Any power system has to schedule reserves to cope with any sudden large thermal power station shutdown. In a typical electricity network, reserves amount to about 3-5% of the total demand and can cater for unexpected changes in consumer demand or wind power supply.

Contrary to popular perception, wind power production - like consumer demand - is to a certain extent predictable. If the wind production in western Denmark (with 2400 MW of wind) is 1000 MW at nine in the morning, then at ten it will probably lie between 928 MW and 1072 MW. It may fall outside this range, but with a significantly lower probability. Information of this kind enables system operators to determine the appropriate amounts of reserve needed on a system with wind on it, accounting for the unpredictable aspects of consumer behaviour and the likelihood of plant breakdowns.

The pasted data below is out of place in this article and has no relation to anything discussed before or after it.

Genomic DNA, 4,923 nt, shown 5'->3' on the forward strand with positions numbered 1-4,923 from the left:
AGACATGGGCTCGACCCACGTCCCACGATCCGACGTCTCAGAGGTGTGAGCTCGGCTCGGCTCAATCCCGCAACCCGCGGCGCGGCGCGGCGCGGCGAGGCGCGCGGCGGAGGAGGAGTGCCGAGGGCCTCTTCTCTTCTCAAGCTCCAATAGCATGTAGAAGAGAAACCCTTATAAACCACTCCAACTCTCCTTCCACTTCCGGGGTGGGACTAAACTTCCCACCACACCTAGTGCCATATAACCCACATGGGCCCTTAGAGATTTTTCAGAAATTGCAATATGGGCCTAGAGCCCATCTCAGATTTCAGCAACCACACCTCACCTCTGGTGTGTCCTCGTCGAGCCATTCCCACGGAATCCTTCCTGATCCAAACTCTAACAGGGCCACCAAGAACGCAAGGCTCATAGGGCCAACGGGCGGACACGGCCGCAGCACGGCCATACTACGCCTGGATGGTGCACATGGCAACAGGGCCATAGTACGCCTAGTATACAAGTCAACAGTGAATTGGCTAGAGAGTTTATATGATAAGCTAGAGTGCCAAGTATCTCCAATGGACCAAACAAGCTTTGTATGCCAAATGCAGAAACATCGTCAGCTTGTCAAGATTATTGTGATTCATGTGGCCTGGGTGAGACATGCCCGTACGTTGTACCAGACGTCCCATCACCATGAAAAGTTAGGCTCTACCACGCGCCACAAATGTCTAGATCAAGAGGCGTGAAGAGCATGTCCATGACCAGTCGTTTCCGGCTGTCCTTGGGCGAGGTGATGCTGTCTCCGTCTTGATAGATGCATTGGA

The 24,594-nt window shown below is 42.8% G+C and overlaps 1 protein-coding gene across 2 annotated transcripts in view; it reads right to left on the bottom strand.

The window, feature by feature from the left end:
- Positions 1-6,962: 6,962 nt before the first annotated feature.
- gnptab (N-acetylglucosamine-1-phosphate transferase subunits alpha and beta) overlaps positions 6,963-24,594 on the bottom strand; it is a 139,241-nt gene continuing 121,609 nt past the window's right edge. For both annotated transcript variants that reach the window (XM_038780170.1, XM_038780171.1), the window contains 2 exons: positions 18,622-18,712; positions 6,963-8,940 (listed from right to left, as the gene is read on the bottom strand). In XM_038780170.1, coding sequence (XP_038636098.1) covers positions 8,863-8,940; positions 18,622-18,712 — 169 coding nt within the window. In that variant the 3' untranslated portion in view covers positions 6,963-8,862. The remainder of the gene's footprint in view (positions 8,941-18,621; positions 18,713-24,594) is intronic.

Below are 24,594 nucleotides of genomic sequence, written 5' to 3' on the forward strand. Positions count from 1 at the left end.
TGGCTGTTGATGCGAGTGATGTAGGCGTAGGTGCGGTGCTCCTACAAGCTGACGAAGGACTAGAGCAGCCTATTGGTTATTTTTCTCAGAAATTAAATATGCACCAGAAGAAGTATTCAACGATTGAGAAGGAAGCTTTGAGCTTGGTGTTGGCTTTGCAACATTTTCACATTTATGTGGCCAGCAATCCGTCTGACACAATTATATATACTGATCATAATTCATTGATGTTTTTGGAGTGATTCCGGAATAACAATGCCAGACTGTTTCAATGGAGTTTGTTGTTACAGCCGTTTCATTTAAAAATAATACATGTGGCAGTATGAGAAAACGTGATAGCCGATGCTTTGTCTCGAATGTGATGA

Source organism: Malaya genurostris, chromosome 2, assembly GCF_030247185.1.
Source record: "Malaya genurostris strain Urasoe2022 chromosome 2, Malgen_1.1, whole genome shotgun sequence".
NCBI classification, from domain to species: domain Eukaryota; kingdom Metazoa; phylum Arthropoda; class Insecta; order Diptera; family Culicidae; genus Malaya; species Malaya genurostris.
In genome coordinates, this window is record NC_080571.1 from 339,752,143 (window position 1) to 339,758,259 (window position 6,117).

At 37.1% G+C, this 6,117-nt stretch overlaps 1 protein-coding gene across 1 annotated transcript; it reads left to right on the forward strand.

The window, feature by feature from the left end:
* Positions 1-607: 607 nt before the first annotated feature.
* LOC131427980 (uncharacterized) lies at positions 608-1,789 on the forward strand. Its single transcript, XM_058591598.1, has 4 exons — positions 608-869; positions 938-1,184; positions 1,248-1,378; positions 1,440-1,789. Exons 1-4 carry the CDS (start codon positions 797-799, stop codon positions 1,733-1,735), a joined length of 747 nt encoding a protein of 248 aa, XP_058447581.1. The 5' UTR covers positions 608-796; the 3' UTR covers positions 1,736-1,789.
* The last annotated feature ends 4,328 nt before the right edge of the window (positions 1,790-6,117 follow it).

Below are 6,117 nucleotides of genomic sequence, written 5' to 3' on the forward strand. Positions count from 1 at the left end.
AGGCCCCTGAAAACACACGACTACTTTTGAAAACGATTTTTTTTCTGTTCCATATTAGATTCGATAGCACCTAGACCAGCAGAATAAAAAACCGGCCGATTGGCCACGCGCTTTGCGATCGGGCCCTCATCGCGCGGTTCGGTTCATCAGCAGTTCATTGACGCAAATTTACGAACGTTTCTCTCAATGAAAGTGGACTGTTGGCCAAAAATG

Utilities around the world have made these calculations with broadly similar conclusions. When the amount of wind on an electricity network is modest, up to maybe 10% of total demand, the extra uncertainty is very small and so the costs of additional reserve are modest.


Balancing supply and demand

With attention focused on meeting new European Union renewable energy targets, UK electricity and gas supplier National Grid has estimated the additional costs associated with introducing 40% wind energy. These could add up to EUR9/MWh of wind energy generation, but if new methods of providing balancing services are developed the cost could halve, or increase by 6%.

One of these new methods, "demand response" technology, is being actively researched in the UK and United States. The concept uses consumer appliances or industrial processes that can react to changes in system frequency to reduce their demand for power at any specific time. If the wind stops, demand could be reduced.

Attention is also being paid to improving predictions of wind strength. This would reduce the uncertainty, and the cost, of coping with the variable nature of wind.